Identification and assessment of schistosome candidate vaccine antigens has relied, and continues to rely, heavily on studies of naturally acquired immune responses in human populations [20, 38, 39]. However these studies have been hampered by the lack of defined single antigens, particularly for S. haematobium, and by methodological difficulties in detecting responses associated with resistance to infection/re-infection in field studies of human populations [40, 41]. In this study, Sh13, the putative orthologue of the S. mansoni tegumental protein Sm13 was cloned from a cDNA library of adult schistosome worms . There are no reported homologues from other organisms and as yet, there have been no functional studies of Sm13.
The recombinant Sh13 protein was recognised by mouse sera following immunisation (data not shown) and was reactive predominantly with IgG3 and also with IgG1 antibodies in sera from the Zimbabwean population exposed to S. haematobium infection. The pattern of reactivity of the sera against Sh13 differed from that against adult worm crude antigens, where the predominant isotypes were IgG1 and IgG4. Responses to crude antigens are more heterogeneous as they are directed against multiple epitopes present on numerous uncharacterised antigens and therefore may mask the relationship between infection levels and responses to specific antigens .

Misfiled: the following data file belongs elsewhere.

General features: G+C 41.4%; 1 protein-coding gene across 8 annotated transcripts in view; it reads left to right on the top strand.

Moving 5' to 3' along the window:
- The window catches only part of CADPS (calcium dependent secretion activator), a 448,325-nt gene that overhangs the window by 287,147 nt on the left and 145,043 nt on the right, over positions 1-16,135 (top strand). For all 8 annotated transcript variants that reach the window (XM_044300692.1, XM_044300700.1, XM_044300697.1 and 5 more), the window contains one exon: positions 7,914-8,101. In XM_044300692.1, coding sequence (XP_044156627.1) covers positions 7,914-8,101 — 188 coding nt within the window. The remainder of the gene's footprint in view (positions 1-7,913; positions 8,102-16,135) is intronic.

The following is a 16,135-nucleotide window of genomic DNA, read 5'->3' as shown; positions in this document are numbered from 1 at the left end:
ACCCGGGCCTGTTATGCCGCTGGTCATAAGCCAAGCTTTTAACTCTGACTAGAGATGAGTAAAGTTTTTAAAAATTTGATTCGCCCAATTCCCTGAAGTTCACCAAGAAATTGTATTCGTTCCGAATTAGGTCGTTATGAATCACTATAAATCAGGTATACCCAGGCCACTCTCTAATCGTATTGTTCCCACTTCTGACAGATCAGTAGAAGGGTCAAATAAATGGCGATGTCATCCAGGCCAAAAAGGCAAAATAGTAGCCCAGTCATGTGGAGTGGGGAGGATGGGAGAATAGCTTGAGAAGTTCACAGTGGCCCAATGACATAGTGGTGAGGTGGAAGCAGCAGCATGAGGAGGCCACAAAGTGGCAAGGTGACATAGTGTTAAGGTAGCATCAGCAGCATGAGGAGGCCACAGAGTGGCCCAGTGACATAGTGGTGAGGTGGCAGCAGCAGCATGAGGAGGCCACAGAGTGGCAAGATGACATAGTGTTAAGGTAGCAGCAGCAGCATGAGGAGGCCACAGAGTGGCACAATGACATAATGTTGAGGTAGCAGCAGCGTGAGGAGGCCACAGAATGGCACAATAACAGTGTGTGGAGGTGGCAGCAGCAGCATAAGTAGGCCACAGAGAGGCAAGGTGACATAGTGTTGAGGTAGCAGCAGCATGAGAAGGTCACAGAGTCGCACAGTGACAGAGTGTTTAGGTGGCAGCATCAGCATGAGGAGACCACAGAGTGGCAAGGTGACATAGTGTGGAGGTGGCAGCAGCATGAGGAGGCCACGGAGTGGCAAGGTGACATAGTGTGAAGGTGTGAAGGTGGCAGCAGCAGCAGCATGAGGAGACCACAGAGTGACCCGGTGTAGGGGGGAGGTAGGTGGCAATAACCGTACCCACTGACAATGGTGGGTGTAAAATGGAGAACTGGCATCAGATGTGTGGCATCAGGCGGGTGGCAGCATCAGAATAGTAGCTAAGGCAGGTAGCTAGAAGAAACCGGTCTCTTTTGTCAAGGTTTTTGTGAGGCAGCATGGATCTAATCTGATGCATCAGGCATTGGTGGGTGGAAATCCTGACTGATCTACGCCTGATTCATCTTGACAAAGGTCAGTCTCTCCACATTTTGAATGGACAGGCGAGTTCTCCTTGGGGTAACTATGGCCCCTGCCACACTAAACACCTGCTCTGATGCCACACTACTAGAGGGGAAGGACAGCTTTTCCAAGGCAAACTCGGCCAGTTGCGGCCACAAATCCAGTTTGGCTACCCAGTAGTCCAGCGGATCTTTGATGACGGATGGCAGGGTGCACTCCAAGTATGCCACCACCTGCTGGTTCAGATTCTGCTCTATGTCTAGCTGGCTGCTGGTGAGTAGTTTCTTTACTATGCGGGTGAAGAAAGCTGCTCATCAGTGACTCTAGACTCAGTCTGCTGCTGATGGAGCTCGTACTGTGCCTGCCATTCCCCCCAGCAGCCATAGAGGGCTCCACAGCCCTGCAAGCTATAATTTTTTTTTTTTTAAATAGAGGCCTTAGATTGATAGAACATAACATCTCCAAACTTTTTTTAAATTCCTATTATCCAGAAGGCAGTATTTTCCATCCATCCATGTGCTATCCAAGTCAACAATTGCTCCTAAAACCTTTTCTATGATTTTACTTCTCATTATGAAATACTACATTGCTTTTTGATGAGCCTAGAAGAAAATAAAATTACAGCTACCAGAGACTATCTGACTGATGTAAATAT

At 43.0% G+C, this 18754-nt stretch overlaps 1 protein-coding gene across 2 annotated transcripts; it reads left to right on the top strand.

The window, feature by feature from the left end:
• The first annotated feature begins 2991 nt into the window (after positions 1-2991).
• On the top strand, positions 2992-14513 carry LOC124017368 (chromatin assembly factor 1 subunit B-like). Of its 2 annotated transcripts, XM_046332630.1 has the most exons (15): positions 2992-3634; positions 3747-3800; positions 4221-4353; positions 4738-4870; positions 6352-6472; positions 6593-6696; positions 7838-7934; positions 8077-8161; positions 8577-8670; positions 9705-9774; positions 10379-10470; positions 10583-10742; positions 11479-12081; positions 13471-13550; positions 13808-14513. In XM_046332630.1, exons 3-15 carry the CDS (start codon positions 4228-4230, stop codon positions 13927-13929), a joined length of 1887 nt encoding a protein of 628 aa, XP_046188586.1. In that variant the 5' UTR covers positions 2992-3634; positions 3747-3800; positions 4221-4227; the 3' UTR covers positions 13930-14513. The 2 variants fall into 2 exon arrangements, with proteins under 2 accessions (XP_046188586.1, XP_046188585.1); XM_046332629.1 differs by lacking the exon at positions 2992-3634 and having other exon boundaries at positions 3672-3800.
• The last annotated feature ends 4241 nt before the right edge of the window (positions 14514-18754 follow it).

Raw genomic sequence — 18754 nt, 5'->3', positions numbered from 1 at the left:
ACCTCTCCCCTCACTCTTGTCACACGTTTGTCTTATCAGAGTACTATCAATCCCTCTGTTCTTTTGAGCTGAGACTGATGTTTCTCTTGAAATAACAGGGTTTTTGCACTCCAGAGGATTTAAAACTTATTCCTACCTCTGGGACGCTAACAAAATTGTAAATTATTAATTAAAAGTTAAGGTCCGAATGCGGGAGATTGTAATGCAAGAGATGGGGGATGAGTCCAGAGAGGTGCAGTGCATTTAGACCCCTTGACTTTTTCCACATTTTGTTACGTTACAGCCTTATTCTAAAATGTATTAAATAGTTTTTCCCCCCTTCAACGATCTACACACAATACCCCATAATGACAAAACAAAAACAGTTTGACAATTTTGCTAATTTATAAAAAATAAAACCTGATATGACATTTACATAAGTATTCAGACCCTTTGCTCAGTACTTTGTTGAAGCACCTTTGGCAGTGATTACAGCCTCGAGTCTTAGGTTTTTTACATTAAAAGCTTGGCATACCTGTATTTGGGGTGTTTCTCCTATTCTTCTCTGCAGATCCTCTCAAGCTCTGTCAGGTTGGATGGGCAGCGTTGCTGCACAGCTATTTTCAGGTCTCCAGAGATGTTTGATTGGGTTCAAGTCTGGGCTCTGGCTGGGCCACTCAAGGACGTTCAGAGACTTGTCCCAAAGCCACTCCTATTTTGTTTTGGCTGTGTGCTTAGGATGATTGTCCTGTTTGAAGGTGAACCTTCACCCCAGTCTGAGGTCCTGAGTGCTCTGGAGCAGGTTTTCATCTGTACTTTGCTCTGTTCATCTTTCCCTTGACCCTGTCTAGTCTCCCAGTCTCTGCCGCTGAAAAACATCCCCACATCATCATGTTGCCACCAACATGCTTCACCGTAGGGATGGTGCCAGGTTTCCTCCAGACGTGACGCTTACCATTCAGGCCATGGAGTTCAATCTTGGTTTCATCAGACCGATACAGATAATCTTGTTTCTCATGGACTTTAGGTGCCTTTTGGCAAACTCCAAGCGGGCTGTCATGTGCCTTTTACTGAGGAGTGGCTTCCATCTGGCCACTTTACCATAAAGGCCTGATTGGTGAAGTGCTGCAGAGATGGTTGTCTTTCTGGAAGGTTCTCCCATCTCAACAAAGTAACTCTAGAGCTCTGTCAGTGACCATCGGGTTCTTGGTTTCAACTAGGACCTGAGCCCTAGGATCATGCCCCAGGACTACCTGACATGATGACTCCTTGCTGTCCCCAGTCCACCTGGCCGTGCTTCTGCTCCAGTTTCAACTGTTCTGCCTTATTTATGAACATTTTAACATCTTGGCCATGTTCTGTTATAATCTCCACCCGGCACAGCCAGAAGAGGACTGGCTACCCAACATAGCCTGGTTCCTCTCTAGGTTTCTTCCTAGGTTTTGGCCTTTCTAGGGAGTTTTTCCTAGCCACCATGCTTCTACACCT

The epidemiology of schistosome infection in this population followed a convex shape of rising infection levels (intensity and prevalence) peaking in childhood and declining with age thereafter, a pattern which has been attributed to cumulative exposure to infection and the development of gradually acquired resistance to schistosomes [8, 11, 14, 20, 42]. The relationship between infection intensity and anti-Sh13IgG3 levels varied significantly with age. The low levels of infection intensity in the youngest age group were matched by low levels of the antibody, presumably reflecting a low cumulative exposure to adult parasite antigens in these young children. This is consistent with an earlier report on children resident in a S. haematobium endemic area in Zimbabwe showing that the IgG3 response against adult worm antigens developed slowly in young children 4 months- 6 years old . Infection intensity and prevalence increased significantly to peak in children 11–12 years old. This significant change in infection levels was matched by a significant increase in anti-Sh13IgG3. Correlation analysis showed a significant positive association between infection intensity and anti-Sh13IgG3 levels in the age group presenting the highest egg counts allowing for the conjecture that the anti-Sh13 IgG3 response is stimulated by the increasing parasite burden. While infection intensity declined significantly in the oldest age group, anti-Sh13 IgG3 levels remained high so that the relationship between levels of this response and infection intensity is uncoupled as illustrated by the changes in the correlation between infection intensity and levels of the antibody in this age group.